This week we’ll continue our Lenten worship series, I Am, with the sermon, “The True Vine.” In the Gospel of John, Jesus compares himself — and us — metaphorically to a vine and its branches: “I am the vine; you are the branches. If you remain in me and I in you, then you will produce much fruit. Without me, you can’t do anything.”
Grapevines, their branches, and the fruit they produce are of course common images in scripture because they played an important role in the culture of Biblical times. But why did Jesus choose this metaphor from all the other cultural icons to describe this aspect of his nature — and the nature of our relationship with him?
I think it all comes down to rootedness. Branches cannot exist if they are not connected to the vine. It’s what give them life and the ability to bear fruit. That’s how they draw their nourishment.
As people of faith, we’re really big on connectivity — being connected to God and to one another. In fact, what connects us is God. We yearn for connection and we are finding every way we can to connect while at the same time maintaining “social distancing.” With this image of branches connected to the vine, Jesus is describing our connection to him and to one another.
There’s another aspect of this metaphor that seems important to delve into. It’s about how when branches are pruned, they produce more fruit.
What in the world does that have to do with Jesus? Let me explain what I mean.
On my first trip to Israel I was really surprised at what the vineyards looked like. There were common vineyards that had been there for a long, long time, owned most likely by individuals.
These vineyards were almost startling. They were big, thick, obviously very old vines. Almost like stumps, because they had been pruned back to their very connection with the main vine.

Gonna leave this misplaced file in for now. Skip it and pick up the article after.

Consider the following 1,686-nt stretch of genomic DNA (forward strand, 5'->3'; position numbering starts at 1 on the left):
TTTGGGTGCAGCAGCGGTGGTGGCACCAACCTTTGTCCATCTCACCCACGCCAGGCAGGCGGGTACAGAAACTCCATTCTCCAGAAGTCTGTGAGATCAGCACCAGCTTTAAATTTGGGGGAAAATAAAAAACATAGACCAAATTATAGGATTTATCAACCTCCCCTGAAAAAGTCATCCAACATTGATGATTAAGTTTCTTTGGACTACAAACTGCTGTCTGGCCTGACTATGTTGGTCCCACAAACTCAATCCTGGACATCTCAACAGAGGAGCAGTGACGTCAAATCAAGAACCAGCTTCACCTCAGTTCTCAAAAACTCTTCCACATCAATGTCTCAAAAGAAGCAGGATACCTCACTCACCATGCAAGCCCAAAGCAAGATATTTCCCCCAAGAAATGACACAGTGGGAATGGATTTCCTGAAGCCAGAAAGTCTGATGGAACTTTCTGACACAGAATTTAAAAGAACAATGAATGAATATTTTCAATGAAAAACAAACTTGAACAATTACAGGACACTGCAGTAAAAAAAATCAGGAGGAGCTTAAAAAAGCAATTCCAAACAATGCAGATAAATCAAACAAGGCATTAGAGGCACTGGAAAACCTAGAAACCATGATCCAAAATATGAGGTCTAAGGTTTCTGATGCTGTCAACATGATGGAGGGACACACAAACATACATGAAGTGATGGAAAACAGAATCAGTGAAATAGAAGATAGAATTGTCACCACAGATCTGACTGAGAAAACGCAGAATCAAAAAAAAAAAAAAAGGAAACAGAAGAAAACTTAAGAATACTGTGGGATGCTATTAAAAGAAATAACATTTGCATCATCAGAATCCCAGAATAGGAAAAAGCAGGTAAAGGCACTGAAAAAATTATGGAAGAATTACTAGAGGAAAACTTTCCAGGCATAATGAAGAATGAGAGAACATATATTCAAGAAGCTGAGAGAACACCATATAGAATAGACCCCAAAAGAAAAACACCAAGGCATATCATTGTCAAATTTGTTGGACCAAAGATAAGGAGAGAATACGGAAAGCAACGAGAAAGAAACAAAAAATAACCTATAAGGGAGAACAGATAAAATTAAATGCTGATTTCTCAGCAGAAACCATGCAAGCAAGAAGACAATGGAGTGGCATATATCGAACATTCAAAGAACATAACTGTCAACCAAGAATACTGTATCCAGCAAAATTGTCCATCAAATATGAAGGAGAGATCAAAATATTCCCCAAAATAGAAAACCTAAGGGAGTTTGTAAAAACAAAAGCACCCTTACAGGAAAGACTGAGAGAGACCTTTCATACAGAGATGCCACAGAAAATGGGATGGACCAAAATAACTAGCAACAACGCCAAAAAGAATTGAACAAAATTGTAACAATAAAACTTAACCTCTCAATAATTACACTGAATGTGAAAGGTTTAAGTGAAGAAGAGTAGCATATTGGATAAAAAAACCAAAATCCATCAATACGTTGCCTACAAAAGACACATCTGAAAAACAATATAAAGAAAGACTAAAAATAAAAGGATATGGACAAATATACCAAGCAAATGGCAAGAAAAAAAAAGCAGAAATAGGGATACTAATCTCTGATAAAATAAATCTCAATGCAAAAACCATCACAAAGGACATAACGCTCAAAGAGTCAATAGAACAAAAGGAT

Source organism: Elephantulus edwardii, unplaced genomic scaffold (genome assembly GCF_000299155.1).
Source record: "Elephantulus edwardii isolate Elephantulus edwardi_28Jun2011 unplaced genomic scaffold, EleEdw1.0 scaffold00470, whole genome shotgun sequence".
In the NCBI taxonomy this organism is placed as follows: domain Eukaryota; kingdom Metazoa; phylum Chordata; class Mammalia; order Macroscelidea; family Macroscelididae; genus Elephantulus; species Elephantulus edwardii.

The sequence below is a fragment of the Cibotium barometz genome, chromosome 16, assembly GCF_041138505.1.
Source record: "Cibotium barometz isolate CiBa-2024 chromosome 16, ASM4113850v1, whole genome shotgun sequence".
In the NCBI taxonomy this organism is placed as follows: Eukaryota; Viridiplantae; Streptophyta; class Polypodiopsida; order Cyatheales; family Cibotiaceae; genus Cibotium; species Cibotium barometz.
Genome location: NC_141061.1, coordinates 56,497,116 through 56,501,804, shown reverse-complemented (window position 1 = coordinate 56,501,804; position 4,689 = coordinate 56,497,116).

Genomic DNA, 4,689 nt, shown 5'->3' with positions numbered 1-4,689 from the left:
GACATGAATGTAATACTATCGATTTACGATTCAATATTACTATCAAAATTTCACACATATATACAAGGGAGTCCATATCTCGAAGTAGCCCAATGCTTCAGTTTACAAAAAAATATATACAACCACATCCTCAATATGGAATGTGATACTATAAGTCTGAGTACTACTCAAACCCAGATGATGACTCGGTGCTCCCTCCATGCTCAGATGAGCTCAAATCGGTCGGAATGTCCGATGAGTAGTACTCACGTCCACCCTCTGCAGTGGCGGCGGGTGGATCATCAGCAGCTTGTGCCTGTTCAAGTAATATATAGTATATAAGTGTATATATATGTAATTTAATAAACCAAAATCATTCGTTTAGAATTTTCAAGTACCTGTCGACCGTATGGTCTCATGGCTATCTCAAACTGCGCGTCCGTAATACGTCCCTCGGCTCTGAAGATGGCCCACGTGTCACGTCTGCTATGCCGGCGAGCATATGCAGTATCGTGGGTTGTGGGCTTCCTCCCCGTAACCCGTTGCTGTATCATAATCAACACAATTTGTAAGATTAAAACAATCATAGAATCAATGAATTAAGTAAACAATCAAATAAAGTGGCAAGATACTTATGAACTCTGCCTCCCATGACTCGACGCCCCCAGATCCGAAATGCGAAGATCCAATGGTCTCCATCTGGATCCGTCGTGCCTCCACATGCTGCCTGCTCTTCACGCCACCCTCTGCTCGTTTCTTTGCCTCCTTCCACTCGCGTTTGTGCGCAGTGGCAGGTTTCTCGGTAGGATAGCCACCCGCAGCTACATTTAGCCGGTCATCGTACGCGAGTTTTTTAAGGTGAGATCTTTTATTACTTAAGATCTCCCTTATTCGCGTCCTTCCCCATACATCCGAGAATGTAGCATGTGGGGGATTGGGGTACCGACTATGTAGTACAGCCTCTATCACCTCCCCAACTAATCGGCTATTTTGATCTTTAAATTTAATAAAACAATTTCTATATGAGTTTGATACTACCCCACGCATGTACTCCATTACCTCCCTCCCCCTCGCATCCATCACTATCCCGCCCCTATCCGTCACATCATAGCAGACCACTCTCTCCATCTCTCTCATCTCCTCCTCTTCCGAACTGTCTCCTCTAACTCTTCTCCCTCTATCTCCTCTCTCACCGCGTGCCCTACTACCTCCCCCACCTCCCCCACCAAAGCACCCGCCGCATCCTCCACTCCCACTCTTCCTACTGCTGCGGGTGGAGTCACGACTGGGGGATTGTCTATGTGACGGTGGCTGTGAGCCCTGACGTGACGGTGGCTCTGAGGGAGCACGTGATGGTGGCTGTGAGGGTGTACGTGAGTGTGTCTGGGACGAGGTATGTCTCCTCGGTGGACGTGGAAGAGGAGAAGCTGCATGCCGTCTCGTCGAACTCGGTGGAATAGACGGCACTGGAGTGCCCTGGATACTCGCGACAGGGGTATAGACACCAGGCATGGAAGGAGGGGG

These vines were also propped up on rocks. No wires, or trellises like you see in most vineyards. They looked like a bunch of dead stumps. But by fall, someone there told us, they would be lush and full of grapes. “If you don’t prune the branches back like that each year, you just mainly grow branches and leaves,” he explained. “They have to prune the vines so they will be productive.”
Going back to our scripture with that image in mind, we get a whole different sense of what Jesus means when he says, “You are already trimmed because of the word I have spoken to you.” For us as Christians, you see, the process of pruning — trimming away our old life and habits — is what prompts new and fuller growth as we continue learning from Jesus. In other words, sometimes what may feel like a loss may ultimately be a gain.
To be fruitful in this sense is to learn and to follow. More than just a matter of being connected as branches and connected to the vine — branches that aren’t pruned may look full, but they aren’t fruitful — being fruitful as Christians comes from regular pruning. It’s not just a matter of growing and looking good, but of also using that growth to do good in your life and in the world.
What does it mean for us to be connected to Christ? What does that say about our connection to one another? What does it look like in your life to bear fruit? What could you prune in order to bear more fruit?
I look forward to exploring these ideas of connectedness with you this Sunday — live online from the Sanctuary at 11:00 am.
Grace and Peace,
Dr. Tim Bruster